Hamilton County's first horse-only public trail system is under construction and expected to open this spring at Enterprise South Nature Park.
The contractor, North Carolina-based Trail Dynamics, has completed more than 3.5 miles of the 10-mile system. An exact opening date has not been determined but is expected to be in the coming months.
"The addition of the equestrian trails at Enterprise South is another important piece of infrastructure for our community," Outdoor Chattanooga Executive Director Philip Grimes said. "Easy access to the natural environment and recreation resources is what separates Chattanooga from all other outdoor cities."
The trails were planned for the property years ago before the land was transferred to the city and county in 2004 after being used as an ammunition plant.
The plan hit "delays from everything involved in the project," Hamilton County Parks and Recreation Director Tom Lamb said. The county had to secure funding, conduct environmental assessments, navigate power line easements and a Colonial Pipeline easement while working through the legal requirements to secure the space.
"It was part of the master plan for this property before it was ever transferred," Lamb said. "Having an area set aside for equestrian trails has been on the list of items for this property for quite a while, so we're glad to be able to make it happen."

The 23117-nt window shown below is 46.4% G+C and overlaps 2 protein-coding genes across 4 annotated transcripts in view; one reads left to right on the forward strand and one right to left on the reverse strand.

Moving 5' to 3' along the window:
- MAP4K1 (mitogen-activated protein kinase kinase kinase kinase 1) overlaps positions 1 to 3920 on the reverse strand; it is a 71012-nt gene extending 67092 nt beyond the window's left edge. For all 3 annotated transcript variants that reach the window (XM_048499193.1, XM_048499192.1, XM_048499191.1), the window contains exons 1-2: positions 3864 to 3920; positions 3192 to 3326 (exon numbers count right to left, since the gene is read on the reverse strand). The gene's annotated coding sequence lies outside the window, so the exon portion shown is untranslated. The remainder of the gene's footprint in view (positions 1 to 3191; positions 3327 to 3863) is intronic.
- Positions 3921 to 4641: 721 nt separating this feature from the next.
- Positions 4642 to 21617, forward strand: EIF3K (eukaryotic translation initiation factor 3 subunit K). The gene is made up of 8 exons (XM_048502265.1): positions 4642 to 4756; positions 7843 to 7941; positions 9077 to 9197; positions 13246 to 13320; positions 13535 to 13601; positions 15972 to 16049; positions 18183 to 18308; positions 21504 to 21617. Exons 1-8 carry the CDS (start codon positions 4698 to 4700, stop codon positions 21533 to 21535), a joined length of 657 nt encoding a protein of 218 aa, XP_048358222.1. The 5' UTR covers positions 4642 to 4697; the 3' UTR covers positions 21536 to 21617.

The department received a Local Parks and Recreation Fund grant from the Tennessee Department of Environment and Conservation in 2015 to pay for much of the expansion. The state fund pays 50 percent of the grant and the city and county pay the rest — about $110,000 each.
The trail system will feature an interconnected eastern loop, which is finished, a western loop and an extended tail off the western loop.
Enterprise South already boasts walking trails, multi-use trails designed for mountain bikes, wheelchair accessible trails and a scenic driving path. More than 150,000 people visit the park annually.
"Hamilton County is so unique, and if you look at the topography and all the opportunities you have with hiking and boating and fishing and rock climbing and mountain biking, this just adds to those amenities," Hamilton County Mayor Jim Coppinger said. "Some of us enjoy golfing and things of that nature, and there's obviously a segment of the population that enjoys horseback riding."
The equestrian trails are north of the existing trail system on hilly land that has been previously inaccessible to the public.
Flat dirt trails can create sustainability issues, as water tends to puddle and cause erosion, said Ed Sutton, who owns Trail Dynamics with his wife Sophia. The hilly terrain and proper design allows rainwater to run off the trail.
Sutton expects trail construction to take approximately five more weeks, and crews are on schedule despite a rainy stretch, he said.